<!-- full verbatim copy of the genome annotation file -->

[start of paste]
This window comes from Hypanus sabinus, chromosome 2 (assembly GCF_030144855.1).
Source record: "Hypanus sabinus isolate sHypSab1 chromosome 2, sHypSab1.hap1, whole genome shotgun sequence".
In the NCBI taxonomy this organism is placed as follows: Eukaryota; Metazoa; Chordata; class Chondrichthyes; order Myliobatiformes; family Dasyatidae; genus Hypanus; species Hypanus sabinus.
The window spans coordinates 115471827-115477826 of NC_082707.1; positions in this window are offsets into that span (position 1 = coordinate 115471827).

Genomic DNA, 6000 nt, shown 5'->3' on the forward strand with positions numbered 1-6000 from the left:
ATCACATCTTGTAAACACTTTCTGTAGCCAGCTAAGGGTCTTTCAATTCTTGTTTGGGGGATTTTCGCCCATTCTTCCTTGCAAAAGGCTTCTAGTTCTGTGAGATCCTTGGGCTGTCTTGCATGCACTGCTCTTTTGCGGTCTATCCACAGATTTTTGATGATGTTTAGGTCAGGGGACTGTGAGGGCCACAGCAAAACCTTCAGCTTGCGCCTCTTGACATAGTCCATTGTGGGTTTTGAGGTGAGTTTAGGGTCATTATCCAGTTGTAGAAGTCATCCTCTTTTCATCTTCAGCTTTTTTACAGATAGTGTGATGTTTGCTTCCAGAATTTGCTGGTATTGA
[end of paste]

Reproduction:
This window comes from Hypanus sabinus, chromosome 2 (assembly GCF_030144855.1).
Source record: "Hypanus sabinus isolate sHypSab1 chromosome 2, sHypSab1.hap1, whole genome shotgun sequence".
In the NCBI taxonomy this organism is placed as follows: Eukaryota; Metazoa; Chordata; class Chondrichthyes; order Myliobatiformes; family Dasyatidae; genus Hypanus; species Hypanus sabinus.
The window spans coordinates 115471827-115477826 of NC_082707.1; positions in this window are offsets into that span (position 1 = coordinate 115471827).

Genomic DNA, 6000 nt, shown 5'->3' on the forward strand with positions numbered 1-6000 from the left:
ATCACATCTTGTAAACACTTTCTGTAGCCAGCTAAGGGTCTTTCAATTCTTGTTTGGGGGATTTTCGCCCATTCTTCCTTGCAAAAGGCTTCTAGTTCTGTGAGATCCTTGGGCTGTCTTGCATGCACTGCTCTTTTGCGGTCTATCCACAGATTTTTGATGATGTTTAGGTCAGGGGACTGTGAGGGCCACAGCAAAACCTTCAGCTTGCGCCTCTTGACATAGTCCATTGTGGGTTTTGAGGTGAGTTTAGGGTCATTATCCAGTTGTAGAAGTCATCCTCTTTTCATCTTCAGCTTTTTTACAGATAGTGTGATGTTTGCTTCCAGAATTTGCTGGTATTGA